- I have merged the contents from the examination article to this article and have made the examination article a redirect to this article. mezzaninelounge (talk) 21:43, 13 August 2010 (UTC)
Rewritten and reformatted article
I and a few others have taken the liberty to rewrite and reformat the entire article to address many of the concerns that were raised in the article and in the talk page. I hope previous and future editors will find these changes to be an improvement. I welcome your views and encourage anyone with an idea or two to contribute to this article, which I think is very important. mezzaninelounge (talk) 02:43, 16 August 2010 (UTC)
- I would like to discuss the language used. I think that we should standardise - use candidate rather than test-taker, student or testee for instance. Similarly, invigilator and convenor rather than examiner and test-writer. -mattbuck (Talk) 02:55, 16 August 2010 (UTC)
I understand your reasons for wanting to standardize the language. My only reservation is that terms like "candidate" are more prevalent in Commonwealth countries whereas the other terms such as student or test-taker are more prevalent in North America. Likewise with terms such as invigilators and proctors. North Americans called them proctors. mezzaninelounge (talk) 17:21, 16 August 2010 (UTC)
Propose merging contents from Physical fitness test and Performance test
I find that the scope of this article is broad enough to include merging the contents from the Physical fitness test and Performance test article. Those two articles are fairly short and need not be standalone articles. I also propose renaming this article to Test (assessment). Please share your thoughts. mezzaninelounge (talk) 22:04, 16 August 2010 (UTC)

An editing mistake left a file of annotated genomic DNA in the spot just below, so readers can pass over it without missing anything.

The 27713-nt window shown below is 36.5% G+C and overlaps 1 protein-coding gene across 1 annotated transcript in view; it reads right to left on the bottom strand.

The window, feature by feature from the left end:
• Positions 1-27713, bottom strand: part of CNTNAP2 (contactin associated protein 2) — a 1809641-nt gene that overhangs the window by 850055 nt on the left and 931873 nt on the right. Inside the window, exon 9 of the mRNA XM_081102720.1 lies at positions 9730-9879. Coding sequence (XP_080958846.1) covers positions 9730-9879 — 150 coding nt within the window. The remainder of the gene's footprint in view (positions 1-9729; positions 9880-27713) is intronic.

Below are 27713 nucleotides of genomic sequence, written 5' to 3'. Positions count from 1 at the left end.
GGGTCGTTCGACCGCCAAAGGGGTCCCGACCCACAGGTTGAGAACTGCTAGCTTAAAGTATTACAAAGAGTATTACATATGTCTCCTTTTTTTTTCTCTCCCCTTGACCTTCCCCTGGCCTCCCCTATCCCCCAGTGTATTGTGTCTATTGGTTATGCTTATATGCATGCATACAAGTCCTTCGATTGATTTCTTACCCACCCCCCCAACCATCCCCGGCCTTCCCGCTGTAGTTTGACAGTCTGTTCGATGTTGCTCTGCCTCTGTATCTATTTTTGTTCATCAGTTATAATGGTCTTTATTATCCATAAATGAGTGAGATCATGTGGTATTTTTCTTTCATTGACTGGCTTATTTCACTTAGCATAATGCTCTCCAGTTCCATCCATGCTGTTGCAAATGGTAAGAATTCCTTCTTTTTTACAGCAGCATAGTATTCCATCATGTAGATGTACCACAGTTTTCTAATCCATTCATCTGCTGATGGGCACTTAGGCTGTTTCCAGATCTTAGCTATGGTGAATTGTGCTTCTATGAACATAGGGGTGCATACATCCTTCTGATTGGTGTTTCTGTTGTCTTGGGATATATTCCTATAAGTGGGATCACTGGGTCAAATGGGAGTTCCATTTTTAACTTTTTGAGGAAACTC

- If no one objects, I plan to integrate all three articles into a single piece. Please share your thoughts on this issue. mezzaninelounge (talk) 15:49, 17 August 2010 (UTC)
Progress testing new article
This new article is the start of what we hope will be a larger project to inform a wider audience on the principles, practise and practicalities of progress testing in a range of international contexts. This will enable medical educators and students of medical education with an interest in progress testing to have a first port of call for up to date information. It would be possibly be relevan to include a short paragraph on progress testing in the test (assessment) section with a link to the Progress Testing article.Parevest (talk) 15:06, 11 March 2012 (UTC)
Still nothing on aptitude tests?
A previous post asked about why "aptitude test" redirects here when there is nothing specifically about them in the article. I'd be surprised if there were nothing about them in WP; am I looking in the wrong place?RDBury (talk) 19:23, 5 January 2013 (UTC)